Key Findings:

Due to an increasing amount of metal theft fueled by rising metal prices, it is likely that law enforcement across the United States will take action to reduce the problem by enacting laws which grant more power to law enforcement agencies and prosecutors, while increasing regulations on scrap yards. Improved legislation and powers granted to law enforcement, combined with education and cooperation with businesses and the public, will likely curtail the overall amount of metal theft. However, it is unlikely to solve the issue, as the practice will likely move underground to an increasingly organized black market, localized in metal theft rings.

Abbreviated Dissents - There are no dissents over any aspect of this report.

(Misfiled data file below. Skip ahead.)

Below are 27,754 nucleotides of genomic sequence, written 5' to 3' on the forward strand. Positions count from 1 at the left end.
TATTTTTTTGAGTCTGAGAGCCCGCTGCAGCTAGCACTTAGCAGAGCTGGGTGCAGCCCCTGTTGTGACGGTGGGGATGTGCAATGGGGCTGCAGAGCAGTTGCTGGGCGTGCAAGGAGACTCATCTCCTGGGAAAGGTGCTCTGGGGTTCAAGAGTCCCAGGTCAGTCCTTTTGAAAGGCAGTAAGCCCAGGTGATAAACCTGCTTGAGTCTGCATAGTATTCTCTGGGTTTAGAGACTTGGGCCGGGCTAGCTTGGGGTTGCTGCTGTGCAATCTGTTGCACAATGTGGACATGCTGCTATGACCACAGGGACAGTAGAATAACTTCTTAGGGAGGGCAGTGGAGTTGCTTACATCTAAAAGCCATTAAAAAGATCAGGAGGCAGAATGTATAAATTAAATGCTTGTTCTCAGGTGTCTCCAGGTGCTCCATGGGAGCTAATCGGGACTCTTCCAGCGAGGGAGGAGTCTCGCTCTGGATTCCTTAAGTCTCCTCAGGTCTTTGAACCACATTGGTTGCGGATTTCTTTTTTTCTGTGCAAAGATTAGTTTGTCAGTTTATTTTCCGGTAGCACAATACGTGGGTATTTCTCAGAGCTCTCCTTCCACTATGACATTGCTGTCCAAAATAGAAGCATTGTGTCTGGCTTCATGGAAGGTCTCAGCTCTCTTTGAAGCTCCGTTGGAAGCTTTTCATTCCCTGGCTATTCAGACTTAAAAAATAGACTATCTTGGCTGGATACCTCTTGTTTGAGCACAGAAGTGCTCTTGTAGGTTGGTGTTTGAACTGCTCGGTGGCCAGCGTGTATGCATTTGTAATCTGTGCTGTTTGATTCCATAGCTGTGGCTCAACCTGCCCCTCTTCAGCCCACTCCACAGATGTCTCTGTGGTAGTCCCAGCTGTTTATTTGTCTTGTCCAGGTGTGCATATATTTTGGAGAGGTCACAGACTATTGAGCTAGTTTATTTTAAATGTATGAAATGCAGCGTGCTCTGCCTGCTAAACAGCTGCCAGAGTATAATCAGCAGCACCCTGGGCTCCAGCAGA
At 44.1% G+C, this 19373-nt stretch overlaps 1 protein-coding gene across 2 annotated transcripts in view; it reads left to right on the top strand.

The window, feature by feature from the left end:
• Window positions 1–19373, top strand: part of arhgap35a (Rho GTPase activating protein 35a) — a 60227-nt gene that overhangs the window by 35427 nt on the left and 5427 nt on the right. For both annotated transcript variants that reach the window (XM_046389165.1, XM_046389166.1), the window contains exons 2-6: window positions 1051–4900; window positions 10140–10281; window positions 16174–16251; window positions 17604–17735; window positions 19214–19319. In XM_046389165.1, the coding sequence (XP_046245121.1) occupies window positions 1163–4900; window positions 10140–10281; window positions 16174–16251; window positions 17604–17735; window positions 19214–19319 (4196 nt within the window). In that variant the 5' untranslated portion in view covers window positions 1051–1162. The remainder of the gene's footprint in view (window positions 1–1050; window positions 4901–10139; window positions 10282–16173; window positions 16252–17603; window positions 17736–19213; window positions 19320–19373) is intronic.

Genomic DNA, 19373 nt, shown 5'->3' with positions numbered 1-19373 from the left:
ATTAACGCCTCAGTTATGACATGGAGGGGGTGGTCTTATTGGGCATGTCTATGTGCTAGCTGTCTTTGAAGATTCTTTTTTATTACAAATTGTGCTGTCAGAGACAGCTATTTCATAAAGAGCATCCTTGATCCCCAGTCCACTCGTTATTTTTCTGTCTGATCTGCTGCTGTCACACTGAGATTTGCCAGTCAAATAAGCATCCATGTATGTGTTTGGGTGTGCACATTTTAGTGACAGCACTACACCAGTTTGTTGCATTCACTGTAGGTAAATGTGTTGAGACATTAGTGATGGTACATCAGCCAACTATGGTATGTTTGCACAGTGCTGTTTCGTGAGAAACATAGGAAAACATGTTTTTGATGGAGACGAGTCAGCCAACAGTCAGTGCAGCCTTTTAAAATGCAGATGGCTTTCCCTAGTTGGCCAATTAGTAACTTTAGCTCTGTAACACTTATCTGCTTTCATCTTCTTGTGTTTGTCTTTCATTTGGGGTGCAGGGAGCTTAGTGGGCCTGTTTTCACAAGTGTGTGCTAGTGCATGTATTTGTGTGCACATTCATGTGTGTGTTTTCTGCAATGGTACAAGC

Table Of Contents:


Increased Legislation And Cooperation Between Public And Private Sectors Likely Needed To Curtail Metal Theft In The Next 1-2 Years

Executive Summary:

Theft of scrap metal provides an excellent opportunity for thieves because it is a low risk and high reward crime. Law enforcement efforts to curb this threat will likely focus on simultaneously increasing the risk and decreasing the payoffs for offenders. Depending upon developments and strategies implemented at all levels of government, it is likely that metal theft on the whole will decrease in the next one to two years.

Discussion: